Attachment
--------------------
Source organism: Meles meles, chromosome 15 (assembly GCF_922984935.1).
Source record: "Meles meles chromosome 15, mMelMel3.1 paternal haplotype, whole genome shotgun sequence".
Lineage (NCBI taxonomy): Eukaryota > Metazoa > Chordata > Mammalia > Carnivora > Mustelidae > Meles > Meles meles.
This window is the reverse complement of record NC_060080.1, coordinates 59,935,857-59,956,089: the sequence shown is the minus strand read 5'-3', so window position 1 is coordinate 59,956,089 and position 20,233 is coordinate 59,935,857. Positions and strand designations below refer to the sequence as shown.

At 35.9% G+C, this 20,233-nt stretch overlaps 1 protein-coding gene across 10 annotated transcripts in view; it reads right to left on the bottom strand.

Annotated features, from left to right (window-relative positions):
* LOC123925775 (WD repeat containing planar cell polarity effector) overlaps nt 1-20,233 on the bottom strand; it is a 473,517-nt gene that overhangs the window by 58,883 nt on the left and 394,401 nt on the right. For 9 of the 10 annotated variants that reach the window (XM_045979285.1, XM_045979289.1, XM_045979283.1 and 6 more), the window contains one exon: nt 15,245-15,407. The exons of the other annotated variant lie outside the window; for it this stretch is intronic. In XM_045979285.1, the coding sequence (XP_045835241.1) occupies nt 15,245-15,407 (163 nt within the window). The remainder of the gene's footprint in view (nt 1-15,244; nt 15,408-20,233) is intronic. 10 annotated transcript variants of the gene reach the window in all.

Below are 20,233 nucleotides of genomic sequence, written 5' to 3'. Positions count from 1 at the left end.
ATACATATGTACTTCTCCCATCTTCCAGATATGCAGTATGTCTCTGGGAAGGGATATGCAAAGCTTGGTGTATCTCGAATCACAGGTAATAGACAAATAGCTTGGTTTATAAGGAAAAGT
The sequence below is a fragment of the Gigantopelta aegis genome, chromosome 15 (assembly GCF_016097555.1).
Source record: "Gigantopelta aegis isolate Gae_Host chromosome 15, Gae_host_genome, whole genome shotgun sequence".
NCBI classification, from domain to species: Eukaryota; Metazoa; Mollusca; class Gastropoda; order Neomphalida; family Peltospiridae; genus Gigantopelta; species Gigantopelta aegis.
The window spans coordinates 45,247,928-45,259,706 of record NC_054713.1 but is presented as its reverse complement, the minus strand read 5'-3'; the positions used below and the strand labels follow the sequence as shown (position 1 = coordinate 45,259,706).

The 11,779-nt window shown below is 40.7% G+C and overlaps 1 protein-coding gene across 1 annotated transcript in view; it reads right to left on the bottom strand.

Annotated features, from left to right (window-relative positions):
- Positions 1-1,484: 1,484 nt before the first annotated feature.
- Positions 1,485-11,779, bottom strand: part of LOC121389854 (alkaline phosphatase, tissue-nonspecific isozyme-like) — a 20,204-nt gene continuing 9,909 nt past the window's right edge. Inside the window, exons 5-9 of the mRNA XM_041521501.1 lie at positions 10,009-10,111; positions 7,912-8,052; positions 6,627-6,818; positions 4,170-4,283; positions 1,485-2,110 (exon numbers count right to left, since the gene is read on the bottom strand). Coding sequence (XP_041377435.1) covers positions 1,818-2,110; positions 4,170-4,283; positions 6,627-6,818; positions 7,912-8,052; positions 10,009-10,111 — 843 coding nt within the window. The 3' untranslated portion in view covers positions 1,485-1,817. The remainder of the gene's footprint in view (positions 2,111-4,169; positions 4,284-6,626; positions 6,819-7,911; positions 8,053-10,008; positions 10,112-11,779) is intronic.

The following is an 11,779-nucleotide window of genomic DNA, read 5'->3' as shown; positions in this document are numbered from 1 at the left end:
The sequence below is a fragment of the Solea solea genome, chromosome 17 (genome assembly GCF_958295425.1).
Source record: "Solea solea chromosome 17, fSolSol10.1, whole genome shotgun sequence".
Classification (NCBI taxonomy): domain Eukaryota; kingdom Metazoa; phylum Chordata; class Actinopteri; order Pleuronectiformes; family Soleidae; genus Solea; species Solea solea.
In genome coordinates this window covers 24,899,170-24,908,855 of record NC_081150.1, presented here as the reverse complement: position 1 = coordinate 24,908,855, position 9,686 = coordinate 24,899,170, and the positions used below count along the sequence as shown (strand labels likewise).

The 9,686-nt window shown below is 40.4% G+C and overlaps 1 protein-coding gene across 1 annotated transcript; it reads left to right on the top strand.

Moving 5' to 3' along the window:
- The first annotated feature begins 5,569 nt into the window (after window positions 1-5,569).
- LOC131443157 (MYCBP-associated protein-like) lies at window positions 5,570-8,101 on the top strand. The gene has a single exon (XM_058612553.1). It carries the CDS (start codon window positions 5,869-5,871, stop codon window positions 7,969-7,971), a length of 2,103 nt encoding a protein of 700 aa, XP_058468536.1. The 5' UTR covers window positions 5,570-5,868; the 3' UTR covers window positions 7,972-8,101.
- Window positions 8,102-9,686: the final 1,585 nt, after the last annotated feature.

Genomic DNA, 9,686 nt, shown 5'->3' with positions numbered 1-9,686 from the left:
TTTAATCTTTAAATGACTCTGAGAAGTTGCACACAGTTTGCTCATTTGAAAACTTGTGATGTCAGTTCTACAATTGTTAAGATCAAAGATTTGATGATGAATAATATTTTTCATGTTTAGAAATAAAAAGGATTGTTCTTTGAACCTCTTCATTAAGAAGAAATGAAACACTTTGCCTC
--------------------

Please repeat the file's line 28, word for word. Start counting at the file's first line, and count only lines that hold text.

Genomic DNA, 9,686 nt, shown 5'->3' with positions numbered 1-9,686 from the left: